Additionally, it suggests procedures that are conceptually distinct from the psychological processes that influence and persuasion researchers have historically investigated. To further understand the mechanisms by which imagery affects consumer behaviour and the circumstances in which such impacts take place, more research is still required.

The Winning Approaches From Codefest 2023 – Nlp, Computer Vision And Machine Learning!

Introduction

Analytics Vidhya’s hackathons are one of the best ways to evaluate how far you’ve traveled in your data science journey. And what better way than to put your skills to the test against the top data scientists from around the globe?

Participating in these hackathons also helps you understand where you need to improve and what else you can learn to get a better score in the next competition. And a very popular demand after each hackathon is to see how the winning solution was designed and the thought process behind it. There’s a lot to learn from this, including how you can develop your own unique framework for future hackathons.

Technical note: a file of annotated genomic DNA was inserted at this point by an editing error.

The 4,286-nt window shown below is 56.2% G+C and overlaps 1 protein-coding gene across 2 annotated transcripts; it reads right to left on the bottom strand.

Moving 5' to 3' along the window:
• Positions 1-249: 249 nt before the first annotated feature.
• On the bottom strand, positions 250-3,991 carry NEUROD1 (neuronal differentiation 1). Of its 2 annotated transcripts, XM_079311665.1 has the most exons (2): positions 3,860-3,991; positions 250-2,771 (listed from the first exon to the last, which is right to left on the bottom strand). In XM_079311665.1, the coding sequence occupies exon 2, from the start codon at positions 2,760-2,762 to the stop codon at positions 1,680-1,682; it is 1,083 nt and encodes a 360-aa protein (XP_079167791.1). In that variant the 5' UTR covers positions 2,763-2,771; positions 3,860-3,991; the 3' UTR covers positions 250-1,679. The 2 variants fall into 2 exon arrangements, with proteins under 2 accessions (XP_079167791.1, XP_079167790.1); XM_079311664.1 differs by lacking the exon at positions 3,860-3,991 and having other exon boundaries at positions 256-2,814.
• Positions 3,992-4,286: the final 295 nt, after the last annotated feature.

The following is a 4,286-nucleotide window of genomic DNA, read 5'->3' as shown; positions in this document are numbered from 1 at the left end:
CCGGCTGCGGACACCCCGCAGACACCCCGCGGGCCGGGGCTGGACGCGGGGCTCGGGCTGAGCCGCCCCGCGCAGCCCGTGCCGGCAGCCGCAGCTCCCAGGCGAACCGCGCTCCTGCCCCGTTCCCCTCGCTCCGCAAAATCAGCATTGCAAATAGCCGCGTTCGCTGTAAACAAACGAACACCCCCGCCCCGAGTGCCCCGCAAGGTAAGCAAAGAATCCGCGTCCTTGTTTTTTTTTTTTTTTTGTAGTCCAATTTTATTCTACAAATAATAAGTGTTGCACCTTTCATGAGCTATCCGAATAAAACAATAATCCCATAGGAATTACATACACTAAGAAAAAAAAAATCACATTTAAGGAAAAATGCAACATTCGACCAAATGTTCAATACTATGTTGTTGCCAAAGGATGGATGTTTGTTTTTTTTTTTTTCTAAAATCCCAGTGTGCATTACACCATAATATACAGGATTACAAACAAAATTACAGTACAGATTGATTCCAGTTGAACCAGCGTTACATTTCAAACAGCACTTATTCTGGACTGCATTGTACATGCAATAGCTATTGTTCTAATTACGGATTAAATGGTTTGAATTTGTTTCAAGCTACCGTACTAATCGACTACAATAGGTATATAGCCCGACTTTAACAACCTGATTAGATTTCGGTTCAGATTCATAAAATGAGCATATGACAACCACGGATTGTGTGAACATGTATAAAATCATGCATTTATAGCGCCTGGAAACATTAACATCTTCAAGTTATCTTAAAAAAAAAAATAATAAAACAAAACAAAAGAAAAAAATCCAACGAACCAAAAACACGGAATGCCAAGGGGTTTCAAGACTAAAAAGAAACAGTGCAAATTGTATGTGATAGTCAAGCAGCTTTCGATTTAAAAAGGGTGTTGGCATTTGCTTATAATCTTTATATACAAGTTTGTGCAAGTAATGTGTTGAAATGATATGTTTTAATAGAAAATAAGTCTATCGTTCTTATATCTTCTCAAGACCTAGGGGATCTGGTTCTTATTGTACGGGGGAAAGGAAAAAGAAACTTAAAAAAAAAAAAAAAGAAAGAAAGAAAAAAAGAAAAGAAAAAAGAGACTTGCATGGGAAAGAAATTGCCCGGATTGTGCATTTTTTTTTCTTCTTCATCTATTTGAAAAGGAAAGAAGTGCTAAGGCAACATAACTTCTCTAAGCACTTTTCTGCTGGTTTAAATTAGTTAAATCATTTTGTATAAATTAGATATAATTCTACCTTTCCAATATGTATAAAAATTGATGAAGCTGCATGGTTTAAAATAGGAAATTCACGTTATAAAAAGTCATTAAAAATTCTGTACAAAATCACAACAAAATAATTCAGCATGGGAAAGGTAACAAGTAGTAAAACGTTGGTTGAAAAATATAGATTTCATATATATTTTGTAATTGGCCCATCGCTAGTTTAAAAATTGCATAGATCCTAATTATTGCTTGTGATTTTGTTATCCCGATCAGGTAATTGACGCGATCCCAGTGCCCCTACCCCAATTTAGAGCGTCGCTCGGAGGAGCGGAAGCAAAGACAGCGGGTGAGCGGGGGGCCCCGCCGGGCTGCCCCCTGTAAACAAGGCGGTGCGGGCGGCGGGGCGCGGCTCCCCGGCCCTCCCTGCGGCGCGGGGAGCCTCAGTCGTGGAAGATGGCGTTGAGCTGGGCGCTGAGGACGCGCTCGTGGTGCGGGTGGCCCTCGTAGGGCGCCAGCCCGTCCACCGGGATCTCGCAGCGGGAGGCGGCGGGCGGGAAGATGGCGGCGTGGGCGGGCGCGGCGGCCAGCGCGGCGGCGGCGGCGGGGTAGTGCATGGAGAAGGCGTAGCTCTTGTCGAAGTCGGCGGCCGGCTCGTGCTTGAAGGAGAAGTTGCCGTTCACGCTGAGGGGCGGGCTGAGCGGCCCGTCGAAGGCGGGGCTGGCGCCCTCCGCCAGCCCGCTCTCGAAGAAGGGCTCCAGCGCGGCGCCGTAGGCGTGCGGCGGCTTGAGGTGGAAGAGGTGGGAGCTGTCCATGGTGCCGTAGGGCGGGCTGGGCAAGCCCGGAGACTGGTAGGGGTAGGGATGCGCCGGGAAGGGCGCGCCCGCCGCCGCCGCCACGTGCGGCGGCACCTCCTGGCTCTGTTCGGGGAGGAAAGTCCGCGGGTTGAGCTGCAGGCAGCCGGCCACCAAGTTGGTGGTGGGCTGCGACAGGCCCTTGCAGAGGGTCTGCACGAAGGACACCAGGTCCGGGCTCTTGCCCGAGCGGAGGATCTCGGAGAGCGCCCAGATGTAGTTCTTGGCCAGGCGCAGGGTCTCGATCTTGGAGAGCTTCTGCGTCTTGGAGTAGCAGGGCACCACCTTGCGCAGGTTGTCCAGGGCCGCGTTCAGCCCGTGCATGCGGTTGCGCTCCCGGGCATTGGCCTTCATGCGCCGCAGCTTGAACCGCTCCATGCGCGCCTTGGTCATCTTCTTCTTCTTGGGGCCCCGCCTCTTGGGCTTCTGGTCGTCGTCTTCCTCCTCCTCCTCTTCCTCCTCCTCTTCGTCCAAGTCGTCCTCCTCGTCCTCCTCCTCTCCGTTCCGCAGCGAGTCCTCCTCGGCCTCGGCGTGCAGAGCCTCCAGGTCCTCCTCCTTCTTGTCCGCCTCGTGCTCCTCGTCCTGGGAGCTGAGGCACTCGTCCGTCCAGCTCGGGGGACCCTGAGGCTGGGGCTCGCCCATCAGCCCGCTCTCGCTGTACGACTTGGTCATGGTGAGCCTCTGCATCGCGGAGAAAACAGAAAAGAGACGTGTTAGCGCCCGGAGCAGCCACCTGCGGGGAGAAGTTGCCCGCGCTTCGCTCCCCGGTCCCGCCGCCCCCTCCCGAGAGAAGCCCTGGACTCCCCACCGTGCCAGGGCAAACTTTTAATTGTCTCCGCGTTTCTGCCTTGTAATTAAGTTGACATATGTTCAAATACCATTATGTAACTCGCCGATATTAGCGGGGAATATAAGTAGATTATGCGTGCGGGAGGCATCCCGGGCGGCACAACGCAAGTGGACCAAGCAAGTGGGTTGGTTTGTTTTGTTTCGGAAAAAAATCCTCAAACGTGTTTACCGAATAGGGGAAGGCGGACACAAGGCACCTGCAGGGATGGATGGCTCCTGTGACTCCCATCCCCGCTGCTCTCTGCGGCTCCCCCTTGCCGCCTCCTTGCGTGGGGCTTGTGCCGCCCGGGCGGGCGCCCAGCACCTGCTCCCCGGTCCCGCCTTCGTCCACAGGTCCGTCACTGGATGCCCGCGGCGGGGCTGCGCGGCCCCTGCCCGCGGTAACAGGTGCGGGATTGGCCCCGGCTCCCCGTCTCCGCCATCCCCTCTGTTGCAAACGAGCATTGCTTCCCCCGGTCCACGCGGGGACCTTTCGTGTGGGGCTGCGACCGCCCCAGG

We are all about listening to our community, so we decided to curate the winning approaches from our recently concluded hackathon series, codeFest! This was a series of three hackathons in partnership with IIT-BHU, conducted between 31st August and 2nd September. The competition was intense, with more than 1,900 aspiring data scientists going head-to-head to grab the ultimate prize!

Each hackathon had a unique element to it. Interested in finding out more? You can view the details of each competition below:

Linguipedia – Natural Language Processing

Enigma – Machine Learning

Vista – Computer Vision

It’s time to check out the winners’ approaches!

Liguipedia – Natural Language Processing

Winners

Abhinav Gupta and Abhishek Sharma.

Problem Statement

The participants were given a list of tweets from customers about various tech firms who manufacture and sell mobiles, computers, laptops, etc. The challenge was to find the tweets which showed a negative sentiment towards such companies or products.

The metric used for evaluating the performance of the classification model was weighted F1-Score.

Winner’s Approach

Abhinav and Abhishek have summarized their approach in a very intuitive manner, explaining everything from preprocessing and feature engineering to model building.

Pre-processing:

Converted words to lower case

Replaced URLs with the word ‘URL‘ and @handle with the word ‘USER_MENTION‘

Removed RT (retweet), – , and ‘

Replaced #hashtag with hashtag

Replaced more than two dots with space, multiple spaces with a single space

Replaced emojis with either EMO_POS or EMO_NEG